View Basket. QTY: Add to Wishlist. One of the first major concertos written for the euphonium with each movement representing musical enjoyment for the head, heart, and toes, respectively. A piece of the standard repertoire, this concerto contains writing that will challenge and engage both performer and listener.
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Skip to main content. Dickinson, P. As a relatively young instrument, the euphonium's solo repertoire lacks the depth available for instruments such as the violin or piano. Even other instruments in the brass family have repertoire composed by historically important musicians like Haydn and Mozart. Though the euphonium began to enjoy recognition as a virtuosic solo instrument with bands in the early 20th century, a number of these solos were borrowed from other instruments and none were concertos.
Significant music written by prominent British composers specifically for euphonium began to surface in the early s, leading with Euphonium Concerto by Joseph Horovitz and Fantasia by Gordon Jacob.
John Golland followed soon after, writing his Euphonium Concerto No. The euphonium's strength as a solo instrument grew because of its role in music written numerous British composers through the midth century, both in concert band and brass band settings. Even in non-solo lines, composers often depended on the euphonium to supply a virtuosic tenor voice in their writing.
Some of these same composers eventually supplied some of the first large-scale solo works for euphonium. Joseph Horovitz was among the first to write for the euphonium as a solo instrument with the brass band.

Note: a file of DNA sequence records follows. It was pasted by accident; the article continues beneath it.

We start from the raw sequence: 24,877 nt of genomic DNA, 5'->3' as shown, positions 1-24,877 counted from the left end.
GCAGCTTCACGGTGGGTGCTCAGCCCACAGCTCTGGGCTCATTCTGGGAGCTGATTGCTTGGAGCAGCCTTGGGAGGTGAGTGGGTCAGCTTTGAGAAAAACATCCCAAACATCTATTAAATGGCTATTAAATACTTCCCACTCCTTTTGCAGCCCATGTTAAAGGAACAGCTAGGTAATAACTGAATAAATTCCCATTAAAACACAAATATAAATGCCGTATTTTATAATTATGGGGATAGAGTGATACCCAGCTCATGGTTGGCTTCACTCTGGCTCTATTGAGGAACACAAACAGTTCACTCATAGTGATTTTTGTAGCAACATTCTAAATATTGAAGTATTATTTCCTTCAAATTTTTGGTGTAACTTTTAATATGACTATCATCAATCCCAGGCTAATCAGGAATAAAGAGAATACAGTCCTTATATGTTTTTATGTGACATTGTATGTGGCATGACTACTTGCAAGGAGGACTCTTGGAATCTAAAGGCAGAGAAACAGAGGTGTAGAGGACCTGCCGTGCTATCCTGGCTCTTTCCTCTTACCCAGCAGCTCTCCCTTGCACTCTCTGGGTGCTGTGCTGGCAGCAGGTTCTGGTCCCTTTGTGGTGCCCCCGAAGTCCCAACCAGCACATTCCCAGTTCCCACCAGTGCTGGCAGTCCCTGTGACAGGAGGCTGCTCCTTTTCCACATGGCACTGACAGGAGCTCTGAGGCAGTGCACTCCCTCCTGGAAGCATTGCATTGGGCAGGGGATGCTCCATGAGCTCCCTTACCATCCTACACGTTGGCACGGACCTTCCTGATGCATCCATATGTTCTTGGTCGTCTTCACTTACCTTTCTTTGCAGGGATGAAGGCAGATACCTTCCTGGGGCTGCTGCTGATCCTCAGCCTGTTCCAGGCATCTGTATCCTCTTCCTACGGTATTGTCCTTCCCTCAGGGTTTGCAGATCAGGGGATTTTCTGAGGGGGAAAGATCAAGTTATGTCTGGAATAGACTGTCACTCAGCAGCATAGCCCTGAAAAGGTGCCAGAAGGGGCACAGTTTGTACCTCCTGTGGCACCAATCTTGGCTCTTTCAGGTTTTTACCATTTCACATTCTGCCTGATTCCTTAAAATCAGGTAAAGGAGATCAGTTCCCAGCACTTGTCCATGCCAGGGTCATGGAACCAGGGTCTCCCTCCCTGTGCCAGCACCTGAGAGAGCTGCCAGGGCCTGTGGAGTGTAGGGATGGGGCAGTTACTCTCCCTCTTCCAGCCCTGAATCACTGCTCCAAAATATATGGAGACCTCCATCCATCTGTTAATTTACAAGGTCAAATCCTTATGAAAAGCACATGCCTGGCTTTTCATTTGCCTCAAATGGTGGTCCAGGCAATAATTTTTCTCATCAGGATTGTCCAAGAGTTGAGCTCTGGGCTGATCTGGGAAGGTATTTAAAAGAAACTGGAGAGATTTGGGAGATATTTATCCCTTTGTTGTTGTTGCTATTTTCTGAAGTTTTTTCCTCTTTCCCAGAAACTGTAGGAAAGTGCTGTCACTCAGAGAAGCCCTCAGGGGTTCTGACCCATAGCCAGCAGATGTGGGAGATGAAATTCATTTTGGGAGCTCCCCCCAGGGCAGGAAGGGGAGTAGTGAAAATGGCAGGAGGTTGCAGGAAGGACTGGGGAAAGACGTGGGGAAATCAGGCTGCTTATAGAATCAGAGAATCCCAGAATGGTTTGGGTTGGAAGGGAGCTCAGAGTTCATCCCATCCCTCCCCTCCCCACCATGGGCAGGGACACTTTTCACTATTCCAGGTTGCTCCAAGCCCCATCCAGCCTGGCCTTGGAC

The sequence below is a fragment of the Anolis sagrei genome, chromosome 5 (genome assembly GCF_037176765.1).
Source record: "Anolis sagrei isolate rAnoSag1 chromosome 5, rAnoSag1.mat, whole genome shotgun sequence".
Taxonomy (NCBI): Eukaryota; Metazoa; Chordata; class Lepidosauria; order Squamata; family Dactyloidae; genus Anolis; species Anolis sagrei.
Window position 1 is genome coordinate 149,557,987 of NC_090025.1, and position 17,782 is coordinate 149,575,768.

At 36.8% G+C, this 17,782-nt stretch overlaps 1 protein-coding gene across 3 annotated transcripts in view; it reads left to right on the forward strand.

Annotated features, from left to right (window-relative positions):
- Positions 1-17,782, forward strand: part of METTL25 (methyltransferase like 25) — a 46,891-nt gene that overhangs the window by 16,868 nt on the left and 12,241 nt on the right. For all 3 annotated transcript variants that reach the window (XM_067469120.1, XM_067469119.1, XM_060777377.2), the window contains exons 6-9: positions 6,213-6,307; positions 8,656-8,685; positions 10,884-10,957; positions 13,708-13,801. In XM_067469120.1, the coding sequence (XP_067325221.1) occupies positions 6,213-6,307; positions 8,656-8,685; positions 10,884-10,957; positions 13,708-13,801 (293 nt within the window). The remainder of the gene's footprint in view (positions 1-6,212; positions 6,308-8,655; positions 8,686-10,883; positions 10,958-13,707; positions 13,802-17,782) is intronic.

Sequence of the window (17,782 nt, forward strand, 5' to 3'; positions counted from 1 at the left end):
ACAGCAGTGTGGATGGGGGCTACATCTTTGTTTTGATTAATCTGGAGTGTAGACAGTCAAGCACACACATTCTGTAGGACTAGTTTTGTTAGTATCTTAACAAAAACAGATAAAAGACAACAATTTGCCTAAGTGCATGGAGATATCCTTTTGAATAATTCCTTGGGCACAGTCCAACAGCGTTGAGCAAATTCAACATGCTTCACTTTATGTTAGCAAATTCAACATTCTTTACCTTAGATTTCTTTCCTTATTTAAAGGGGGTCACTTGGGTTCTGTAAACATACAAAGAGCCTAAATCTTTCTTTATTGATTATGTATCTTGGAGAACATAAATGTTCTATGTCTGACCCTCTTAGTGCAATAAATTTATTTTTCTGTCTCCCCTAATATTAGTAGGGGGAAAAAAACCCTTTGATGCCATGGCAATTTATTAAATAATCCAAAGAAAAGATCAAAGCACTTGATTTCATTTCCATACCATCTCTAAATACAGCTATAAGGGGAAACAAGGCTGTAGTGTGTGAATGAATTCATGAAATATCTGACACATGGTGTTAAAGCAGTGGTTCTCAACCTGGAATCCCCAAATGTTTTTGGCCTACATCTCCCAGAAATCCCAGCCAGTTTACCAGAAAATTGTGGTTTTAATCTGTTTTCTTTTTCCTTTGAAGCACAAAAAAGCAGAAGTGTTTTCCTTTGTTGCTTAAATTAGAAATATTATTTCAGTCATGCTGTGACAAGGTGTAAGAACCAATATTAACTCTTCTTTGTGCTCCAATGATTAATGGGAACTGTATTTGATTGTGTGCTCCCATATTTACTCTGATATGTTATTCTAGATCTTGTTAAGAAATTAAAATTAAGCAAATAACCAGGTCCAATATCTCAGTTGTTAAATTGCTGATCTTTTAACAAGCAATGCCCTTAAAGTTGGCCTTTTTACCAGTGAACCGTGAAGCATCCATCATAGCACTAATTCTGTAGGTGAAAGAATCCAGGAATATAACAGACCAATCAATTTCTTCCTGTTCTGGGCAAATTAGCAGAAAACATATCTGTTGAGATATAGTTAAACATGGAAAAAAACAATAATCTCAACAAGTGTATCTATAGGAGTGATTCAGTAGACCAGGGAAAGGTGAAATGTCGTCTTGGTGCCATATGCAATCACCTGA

John Golland followed these traditions in his own brass band compositions, and wrote two prominent euphonium concertos with brass band accompaniment. He wrote each of his concertos in collusion with two of Britain's most prominent euphonium stars of the s, the first with Robert Childs and the second with Robert's brother, Nicholas.
The first Concerto strongly represented Golland's own life, and includes some of the most virtuosic solo writing in existence for euphonium. The perceived limits of possibility challenged by Golland in this composition started a trend of increasingly difficult requirements in subsequent euphonium works, eventually changing the assumed lyrical and technical limits for euphonium performers over time. Though the demands of range and difficulty in later compositions expanded beyond Horovitz's original writing, composers still include direct references to his Euphonium Concerto in terms of style, structure, and closely-related quotes of his music.
A few of the more highly regarded new concertos from the past twenty years were composed by the next generation of brass band composers who were taught by Horovitz, extending his influence even deeper into the euphonium repertoire. This treatise focuses on two early euphonium concertos and the lives of the composers who created them. Joseph Horovitz and his Euphonium Concerto , which is recognized as the first concerto written specifically for the euphonium, will constitute the first chapter.
Each composer's personal history will be the first portion of each chapter, but their compositional idiom will also be examined using other selections from their respective bodies of music.
Finally, each chapter will briefly assess the role of these pieces and their composers in the overall development of the euphonium concerto, especially in relation to British brass band music.
The body of this treatise came from books, periodicals, radio interviews, notes by the composers and publishers, and personal accounts from friends and colleagues close to the composers. Recordings and scores of the two concertos were analyzed alongside recordings and scores of other works by these composers to draw conclusions regarding the each composer's general style of writing.
In the case of Horovitz, his students and their work were also examined in order to gauge that aspect of his continuing influence on the brass band world. The end result gathered from these sources formed a biography of each composer which also addresses their music and influence on the early development of the euphonium repertoire.
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